Power quality key to plant competitiveness

6th December 2019

By: Creamer Media Reporter


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Alf Hartzenburg explains why ensuring that industrial plants are supplied with good-quality electricity is imperative

Many companies are increasingly applying automation to increase material and productivity efficiency, and companies that fail to do so risk losing market share and competitiveness, besides suffering margin erosion and, ultimately, failure of the business.

Process automation is dependent on clean power. For electrical systems to function in the intended manner, they require good-quality electricity, which

must have continuity of service,

very low harmonic distortion,

very low variation in the voltage magnitude and

very low transient voltages and currents.

The term ‘clean power’ is used to describe electricity that is considered to be of good quality, with a very low harmonic content, and the term ‘dirty power’ is used to describe electricity that is considered to be of low quality, with a very high harmonic content.

Power quality problems can cause equipment and processing malfunctions or shut down a process or the entire plant. The consequences can range from excessive energy consumption to a complete work stoppage.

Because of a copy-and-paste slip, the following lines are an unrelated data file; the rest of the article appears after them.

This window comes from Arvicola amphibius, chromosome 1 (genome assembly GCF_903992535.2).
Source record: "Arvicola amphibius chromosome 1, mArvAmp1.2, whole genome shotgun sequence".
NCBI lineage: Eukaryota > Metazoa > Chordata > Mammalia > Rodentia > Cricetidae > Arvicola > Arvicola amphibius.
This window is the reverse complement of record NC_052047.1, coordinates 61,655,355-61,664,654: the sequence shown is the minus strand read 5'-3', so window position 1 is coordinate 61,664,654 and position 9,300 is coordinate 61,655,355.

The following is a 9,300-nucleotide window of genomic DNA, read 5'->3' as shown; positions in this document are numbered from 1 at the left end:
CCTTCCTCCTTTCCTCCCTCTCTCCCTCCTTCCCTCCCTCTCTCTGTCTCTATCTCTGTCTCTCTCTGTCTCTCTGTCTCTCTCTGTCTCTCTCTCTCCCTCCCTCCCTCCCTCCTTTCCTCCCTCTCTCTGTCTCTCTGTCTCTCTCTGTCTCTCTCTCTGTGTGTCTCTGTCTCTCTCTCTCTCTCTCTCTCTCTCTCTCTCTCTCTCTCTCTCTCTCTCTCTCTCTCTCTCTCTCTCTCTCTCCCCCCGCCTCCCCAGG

Mission-critical systems exist throughout an industrial plant, and power-quality problems can bring any plant to a grinding halt when the plant can least afford the stoppage. The main causes of power-quality problems are voltage levels, voltage unbalance, a low power factor and harmonic distortion. Most of these problems occur inside the plant and are generally caused by:

• installation – improper grounding and routing or undersized distribution networks;

• operations – equipment operated outside its design parameters;

• mitigation – a low power factor or inadequate shielding or power cables; and

• maintenance – degraded cable insulation and poor earth connections.

Voltage Levels

When operating at less than 95% of design voltage, motors typically lose two to four points of efficiency. Running a motor above its design voltage also reduces the power factor and efficiency. Voltage sags or dips of 10% to 30% below nominal voltage levels for 3- to 30-cycle durations account for the majority of power system disturbances, and are thus the major cause of industry process disruptions.

Voltage Unbalance

An unbalanced system increases distribution system losses and reduces motor efficiency.

Power Factor

A low power factor – caused by induction motors being operated at less than full load – reduces the efficiency of the electrical distribution system, both within and outside a facility.

Harmonic Distortion

In simple terms, harmonics are extra frequencies that, when present in an electrical circuit, distort the ac sine wave. Harmonics are very harmful to an electrical system. The presence of harmonics reduces the operating life of equipment and generates heat, which stresses cables and equipment. It is possible that the return on an investment in motors and drives will not be realised if the motors and drives are damaged and need replacing before the expected end of their operating life.